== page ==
February 26, 2001

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When fully in effect, the proposal to repeal the estate tax that is part of the Bush tax plan would provide as much in tax reductions to the 4,500 largest estates as the entire Bush tax plan would provide to 142 million people, according to a new analysis from the Center on Budget and Policy Priorities, a Washington, D.C. policy institute. The 4,500 largest estates and the 142 million people with the lowest incomes would each receive approximately $28 billion under the plan in 2010, when estate tax repeal would be in full effect.

The study notes that Congress' Joint Tax Committee has estimated that estate tax repeal would result in a tax reduction of $55.3 billion in 2010 and would account for nearly one-quarter of the overall tax cut the Bush plan would provide that year. IRS data show that in 1998, the most recent year for which such data are available, the 2,900 largest estates paid half of all estate taxes. The Center's study estimates that the 4,500 largest estates would pay approximately half of the estate tax in 2010. The study consequently finds that these 4,500 estates would receive a tax cut of $27.65 billion in 2010 — half of the $55.3 billion — if the estate tax is repealed. These 4,500 estates would receive average tax reductions of $6 million each.

According to the study, the 81 million families with the lowest incomes, which contain 142 million people, also would receive $27.65 billion in tax reductions in 2010.

"The fact that the estates of 4,500 very wealthy individuals — the wealthiest one of every 600 people who die — would receive as much in tax cuts as 142 million people raises significant questions about the proposal to repeal the estate tax," said Isaac Shapiro, who co-authored the report with Iris J. Lav and Jim Sly. "For a fraction of the cost of repealing the estate tax entirely, it is possible to provide relief to the small number of taxable estates that include a family-owned farm or small business and make other modest changes in the estate tax. That way, more resources would be preserved to address pressing national needs."

Members of some of the nation's wealthiest families have recently expressed opposition to repeal of the estate tax and urged that the substantial resources that would be dedicated to repeal instead be used to address serious problems the nation faces.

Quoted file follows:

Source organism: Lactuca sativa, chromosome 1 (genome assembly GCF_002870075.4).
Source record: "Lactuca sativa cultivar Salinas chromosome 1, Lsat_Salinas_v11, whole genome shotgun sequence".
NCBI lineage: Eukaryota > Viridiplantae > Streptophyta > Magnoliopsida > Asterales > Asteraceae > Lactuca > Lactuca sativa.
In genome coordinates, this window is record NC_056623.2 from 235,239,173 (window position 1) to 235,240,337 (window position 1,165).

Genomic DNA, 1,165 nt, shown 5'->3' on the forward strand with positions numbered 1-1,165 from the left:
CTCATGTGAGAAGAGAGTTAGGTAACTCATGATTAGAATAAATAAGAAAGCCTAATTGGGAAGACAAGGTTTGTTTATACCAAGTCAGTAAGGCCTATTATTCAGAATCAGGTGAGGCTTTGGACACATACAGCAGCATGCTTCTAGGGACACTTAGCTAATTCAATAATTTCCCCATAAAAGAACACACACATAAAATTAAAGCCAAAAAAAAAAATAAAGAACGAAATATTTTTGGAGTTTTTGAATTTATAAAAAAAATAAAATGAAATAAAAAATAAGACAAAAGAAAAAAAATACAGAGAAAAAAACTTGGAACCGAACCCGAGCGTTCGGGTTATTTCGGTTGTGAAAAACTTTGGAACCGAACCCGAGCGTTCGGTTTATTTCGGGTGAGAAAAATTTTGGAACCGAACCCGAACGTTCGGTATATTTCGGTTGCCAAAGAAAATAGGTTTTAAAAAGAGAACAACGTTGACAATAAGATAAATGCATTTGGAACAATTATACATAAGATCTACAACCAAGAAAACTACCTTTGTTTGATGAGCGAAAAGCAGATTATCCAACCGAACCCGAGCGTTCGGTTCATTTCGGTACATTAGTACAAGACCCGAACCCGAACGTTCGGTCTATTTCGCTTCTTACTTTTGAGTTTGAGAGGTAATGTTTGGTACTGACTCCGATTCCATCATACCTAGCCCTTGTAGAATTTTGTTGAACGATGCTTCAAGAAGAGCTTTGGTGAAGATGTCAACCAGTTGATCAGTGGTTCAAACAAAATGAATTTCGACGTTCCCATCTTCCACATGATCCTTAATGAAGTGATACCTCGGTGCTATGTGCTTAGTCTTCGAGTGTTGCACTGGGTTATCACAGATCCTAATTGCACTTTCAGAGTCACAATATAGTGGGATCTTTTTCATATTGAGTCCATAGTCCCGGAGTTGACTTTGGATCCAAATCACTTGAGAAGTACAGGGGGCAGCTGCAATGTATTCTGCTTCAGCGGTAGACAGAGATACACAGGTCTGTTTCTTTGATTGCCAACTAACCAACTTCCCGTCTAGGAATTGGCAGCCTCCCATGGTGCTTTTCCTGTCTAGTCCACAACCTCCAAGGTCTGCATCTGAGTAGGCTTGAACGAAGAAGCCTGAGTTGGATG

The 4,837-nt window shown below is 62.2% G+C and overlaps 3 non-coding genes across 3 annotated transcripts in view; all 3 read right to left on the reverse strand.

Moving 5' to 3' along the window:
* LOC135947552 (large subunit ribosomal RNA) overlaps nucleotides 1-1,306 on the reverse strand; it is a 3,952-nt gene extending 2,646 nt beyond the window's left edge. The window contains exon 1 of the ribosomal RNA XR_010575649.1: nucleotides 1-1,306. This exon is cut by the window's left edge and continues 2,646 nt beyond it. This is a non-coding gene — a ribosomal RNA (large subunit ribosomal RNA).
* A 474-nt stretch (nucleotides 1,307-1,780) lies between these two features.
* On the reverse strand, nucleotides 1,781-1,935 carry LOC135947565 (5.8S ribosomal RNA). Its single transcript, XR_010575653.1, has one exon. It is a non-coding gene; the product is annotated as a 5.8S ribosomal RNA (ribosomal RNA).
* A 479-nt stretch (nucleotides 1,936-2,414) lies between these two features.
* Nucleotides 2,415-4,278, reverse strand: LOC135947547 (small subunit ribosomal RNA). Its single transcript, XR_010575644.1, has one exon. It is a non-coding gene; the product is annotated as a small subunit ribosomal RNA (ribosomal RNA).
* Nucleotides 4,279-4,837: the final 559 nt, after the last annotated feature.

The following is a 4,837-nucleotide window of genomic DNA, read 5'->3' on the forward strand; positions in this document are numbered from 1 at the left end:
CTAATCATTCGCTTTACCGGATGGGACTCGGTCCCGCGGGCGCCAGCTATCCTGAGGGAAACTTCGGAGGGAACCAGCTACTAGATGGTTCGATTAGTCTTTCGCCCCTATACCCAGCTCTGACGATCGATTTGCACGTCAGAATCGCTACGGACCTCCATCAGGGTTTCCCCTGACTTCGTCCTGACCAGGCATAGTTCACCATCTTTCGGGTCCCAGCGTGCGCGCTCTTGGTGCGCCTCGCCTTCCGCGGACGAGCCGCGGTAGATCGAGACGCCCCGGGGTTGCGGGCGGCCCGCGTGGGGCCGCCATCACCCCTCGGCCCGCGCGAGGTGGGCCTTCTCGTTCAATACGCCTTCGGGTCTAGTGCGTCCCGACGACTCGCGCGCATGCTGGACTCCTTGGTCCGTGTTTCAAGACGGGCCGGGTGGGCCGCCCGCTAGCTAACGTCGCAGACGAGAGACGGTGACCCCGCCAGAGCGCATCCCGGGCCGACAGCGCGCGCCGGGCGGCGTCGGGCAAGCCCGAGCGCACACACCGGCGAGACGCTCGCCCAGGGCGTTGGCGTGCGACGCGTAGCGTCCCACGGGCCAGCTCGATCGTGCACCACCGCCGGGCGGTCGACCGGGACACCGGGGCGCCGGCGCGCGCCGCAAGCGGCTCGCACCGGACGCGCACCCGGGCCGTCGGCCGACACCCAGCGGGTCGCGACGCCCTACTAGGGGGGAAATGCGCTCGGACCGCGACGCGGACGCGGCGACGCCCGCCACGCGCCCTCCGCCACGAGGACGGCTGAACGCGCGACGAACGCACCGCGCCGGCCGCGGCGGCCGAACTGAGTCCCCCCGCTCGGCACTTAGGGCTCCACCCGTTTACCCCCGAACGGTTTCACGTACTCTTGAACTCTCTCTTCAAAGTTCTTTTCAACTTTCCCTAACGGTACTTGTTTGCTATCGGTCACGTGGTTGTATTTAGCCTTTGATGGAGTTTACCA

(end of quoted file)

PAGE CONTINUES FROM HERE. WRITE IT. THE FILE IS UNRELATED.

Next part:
The Center's director, Robert Greenstein, commented that alternative uses of these resources could include shrinking the ranks of the 43 million Americans without health insurance, providing an adequate prescription drug benefit for elderly individuals, lifting more children out of poverty, helping to close the long-term financing gaps in Social Security and Medicare, or placing a portion of the projected surpluses in a reserve to guard against the all-too-real possibility that the projected surpluses may not fully materialize.

The Center's analysis also found that a total of approximately 64,000 estates — the estates of the most affluent two of every 100 people who die — would be subject to the estate tax in 2010 under current estate tax law. These estates all would have assets of more than $1 million, since estates smaller than that amount are exempt from the estate tax starting in 2006.

If the estate tax is repealed, these 64,000 estates would receive combined tax cuts of $55.3 billion in 2010. These estates would secure as much in tax reductions as 103 million families that contain 192 million people, the study said, or nearly three-fourths of all families in the United States.

The full text of this analysis, 4,500 Largest Estates Would Receive As Much From Bush Tax Plan As 142 Million Americans, is available at the Center's web site,

The Center on Budget and Policy Priorities is a nonpartisan research organization and policy institute that conducts research and analysis on a range of government policies and programs. It is supported primarily by foundation grants.